The ‘Black Friday’ sales phenomenon will take place this Friday, 26th November. Whilst it appears to be a great bargain shopping experience the merits of Black Friday are being called into question by Irish and British retailers.

But before that, let’s take a step back and see where the idea of Black Friday came from and why it now is one of the most anticipated shopping days in the calendar.

What is Black Friday?

Black Friday is an American originated concept and can trace it’s origins way back to 1869 when two financiers tried to corner the gold market. The US government stepped in as the financiers’ move was causing total panic and distress. It happened on a Friday and hence the birth of Black Friday. The key here being that the two financiers saw the opportunity to corner the gold market as a good deal.

In modern day America the Friday after Thanksgiving is usually a manic shopping experience as millions of Americans start their Christmas shopping. It wasn’t long before retailers began to use this day as an opportunity to promote their own stores by way of organising parades. Macy’s Thanksgiving Day parade is the most famous and has been running in New York City since 1924.

From a retailers perspective Black Friday is just one of a number of busy shopping days in their calendar and didn’t attract so much attention until 2003 when, for the first time ever, it was recognised as the busiest shopping day in terms of sales revenues.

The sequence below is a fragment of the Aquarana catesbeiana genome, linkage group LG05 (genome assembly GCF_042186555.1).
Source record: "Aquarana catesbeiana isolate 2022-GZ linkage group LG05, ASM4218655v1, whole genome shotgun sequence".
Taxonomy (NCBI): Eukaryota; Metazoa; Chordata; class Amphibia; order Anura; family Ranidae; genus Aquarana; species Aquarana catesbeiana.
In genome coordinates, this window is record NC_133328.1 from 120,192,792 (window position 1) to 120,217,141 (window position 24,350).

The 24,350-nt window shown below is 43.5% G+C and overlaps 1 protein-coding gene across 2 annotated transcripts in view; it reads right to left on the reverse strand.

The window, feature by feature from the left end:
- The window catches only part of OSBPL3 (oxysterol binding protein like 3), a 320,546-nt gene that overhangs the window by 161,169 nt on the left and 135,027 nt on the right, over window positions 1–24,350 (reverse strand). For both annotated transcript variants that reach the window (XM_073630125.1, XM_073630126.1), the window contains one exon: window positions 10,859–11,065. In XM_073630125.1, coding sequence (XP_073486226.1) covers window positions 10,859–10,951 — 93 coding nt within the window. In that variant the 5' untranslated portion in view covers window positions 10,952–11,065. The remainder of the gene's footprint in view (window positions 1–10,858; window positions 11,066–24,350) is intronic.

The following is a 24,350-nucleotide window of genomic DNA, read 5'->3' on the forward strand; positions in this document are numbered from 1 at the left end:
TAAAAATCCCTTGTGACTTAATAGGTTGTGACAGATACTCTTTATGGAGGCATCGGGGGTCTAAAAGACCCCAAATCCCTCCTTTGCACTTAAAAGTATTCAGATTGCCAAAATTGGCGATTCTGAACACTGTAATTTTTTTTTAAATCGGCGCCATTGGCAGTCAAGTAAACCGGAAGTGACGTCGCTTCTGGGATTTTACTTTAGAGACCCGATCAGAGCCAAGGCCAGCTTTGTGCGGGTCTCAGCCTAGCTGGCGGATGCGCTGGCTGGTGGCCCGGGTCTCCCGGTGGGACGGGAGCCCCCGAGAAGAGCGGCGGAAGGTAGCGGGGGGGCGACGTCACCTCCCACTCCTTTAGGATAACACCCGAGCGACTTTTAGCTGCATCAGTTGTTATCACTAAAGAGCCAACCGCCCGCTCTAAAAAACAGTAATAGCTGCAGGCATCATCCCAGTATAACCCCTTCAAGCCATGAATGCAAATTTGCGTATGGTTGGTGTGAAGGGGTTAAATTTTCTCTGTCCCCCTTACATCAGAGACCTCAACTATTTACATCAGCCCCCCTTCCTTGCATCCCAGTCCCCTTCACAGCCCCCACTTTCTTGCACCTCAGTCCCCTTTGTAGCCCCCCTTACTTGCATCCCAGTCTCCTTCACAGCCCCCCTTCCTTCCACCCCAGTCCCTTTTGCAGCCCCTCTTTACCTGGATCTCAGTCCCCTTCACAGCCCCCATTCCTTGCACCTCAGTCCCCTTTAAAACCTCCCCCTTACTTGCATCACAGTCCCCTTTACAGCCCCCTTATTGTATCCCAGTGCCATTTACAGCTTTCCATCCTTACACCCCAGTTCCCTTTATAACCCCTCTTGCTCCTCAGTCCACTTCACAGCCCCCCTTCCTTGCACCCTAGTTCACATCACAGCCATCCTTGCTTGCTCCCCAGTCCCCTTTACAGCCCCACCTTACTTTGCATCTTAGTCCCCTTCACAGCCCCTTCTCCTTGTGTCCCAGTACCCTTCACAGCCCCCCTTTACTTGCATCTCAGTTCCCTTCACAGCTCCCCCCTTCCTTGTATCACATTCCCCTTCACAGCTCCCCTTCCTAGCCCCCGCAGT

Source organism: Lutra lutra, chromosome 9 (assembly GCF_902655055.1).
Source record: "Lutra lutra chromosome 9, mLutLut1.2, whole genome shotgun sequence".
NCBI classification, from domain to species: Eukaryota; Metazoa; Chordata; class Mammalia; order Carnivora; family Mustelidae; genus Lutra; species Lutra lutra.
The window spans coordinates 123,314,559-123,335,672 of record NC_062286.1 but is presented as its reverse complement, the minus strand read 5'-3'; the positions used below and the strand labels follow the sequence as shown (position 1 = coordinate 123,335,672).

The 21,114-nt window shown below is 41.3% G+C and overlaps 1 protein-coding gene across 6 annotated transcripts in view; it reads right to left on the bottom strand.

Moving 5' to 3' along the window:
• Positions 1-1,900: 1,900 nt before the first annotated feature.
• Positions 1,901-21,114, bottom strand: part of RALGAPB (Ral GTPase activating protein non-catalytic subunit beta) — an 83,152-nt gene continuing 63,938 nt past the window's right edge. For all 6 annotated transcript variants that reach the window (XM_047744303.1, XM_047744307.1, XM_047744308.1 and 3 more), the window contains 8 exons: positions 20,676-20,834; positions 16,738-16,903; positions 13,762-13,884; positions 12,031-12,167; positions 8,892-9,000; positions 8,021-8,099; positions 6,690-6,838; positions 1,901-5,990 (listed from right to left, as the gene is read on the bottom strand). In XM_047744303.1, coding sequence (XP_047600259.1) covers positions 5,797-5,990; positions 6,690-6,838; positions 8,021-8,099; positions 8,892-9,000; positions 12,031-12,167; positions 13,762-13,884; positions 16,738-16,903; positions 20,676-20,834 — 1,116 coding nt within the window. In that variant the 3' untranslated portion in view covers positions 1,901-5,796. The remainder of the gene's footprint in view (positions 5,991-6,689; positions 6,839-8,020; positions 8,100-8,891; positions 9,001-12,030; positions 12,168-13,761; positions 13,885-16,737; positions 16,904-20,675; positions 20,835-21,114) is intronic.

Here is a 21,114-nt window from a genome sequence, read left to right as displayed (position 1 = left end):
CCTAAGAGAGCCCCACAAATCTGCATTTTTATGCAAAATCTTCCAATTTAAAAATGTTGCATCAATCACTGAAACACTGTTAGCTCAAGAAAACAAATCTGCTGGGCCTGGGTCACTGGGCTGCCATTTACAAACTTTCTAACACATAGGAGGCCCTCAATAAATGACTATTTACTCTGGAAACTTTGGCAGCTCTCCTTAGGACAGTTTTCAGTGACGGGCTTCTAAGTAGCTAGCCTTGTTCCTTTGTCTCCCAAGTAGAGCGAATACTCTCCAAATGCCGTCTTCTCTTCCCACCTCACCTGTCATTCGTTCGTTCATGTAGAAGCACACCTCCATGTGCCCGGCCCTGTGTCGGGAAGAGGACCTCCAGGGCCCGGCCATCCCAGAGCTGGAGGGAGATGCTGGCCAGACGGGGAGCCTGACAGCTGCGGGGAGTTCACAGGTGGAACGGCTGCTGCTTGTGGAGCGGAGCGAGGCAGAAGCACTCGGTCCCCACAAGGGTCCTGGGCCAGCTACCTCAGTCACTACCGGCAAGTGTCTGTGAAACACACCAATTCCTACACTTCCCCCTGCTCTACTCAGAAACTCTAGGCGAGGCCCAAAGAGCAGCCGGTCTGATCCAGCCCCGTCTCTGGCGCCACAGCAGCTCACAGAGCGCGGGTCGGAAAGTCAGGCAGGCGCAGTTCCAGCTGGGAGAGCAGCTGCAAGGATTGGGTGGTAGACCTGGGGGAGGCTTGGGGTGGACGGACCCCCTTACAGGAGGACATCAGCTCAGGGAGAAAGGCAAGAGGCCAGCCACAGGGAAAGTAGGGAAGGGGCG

All it takes is one retailer to break from the norm and in no time at all, the rest will have to follow. This is exactly what happened in 2012 as retailers started to compete with each other to see who opens earlier. This has led to Thanksgiving no longer being recognised as a day off for retail workers as the bigger retailers are now opening for the black Friday sale on Thursday evening, some at 5pm.

Here’s the interesting point: many shoppers are choosing to stay at home and do their Black Friday shopping form the comfort of their couch, iPad at the ready to snap up, oftentimes, even better bargains than are available in-store.

History lesson over, what does this mean for shoppers on this side of the Atlantic. Thanksgiving is not a big occasion here so we are not primed for a Black Friday event as much as our American counterparts. Also, it’s a regular Friday here so the vast majority of us will be at work. That said, Black Friday is here but retailers have adopted a much cooler response with a well founded argument that such a splurge of discounted shopping hurts retail sales before and after the event.

Interestingly, one large retailer in the UK has puled all Black Friday sales from its stores. This a brave move by ASDA and only time will tell if they have adopted the right strategy.

Data from the US shows that shoppers aren’t drawn to small businesses on Black Friday as they are instead drawn by the promise of bigger deals at the larger stores. So, many smaller retailers are electing to remain closed on Black Friday as it’s not a realistic option to open. They can’t compete or operate in a market where people are encouraged to buy products in bulk at deep discounts.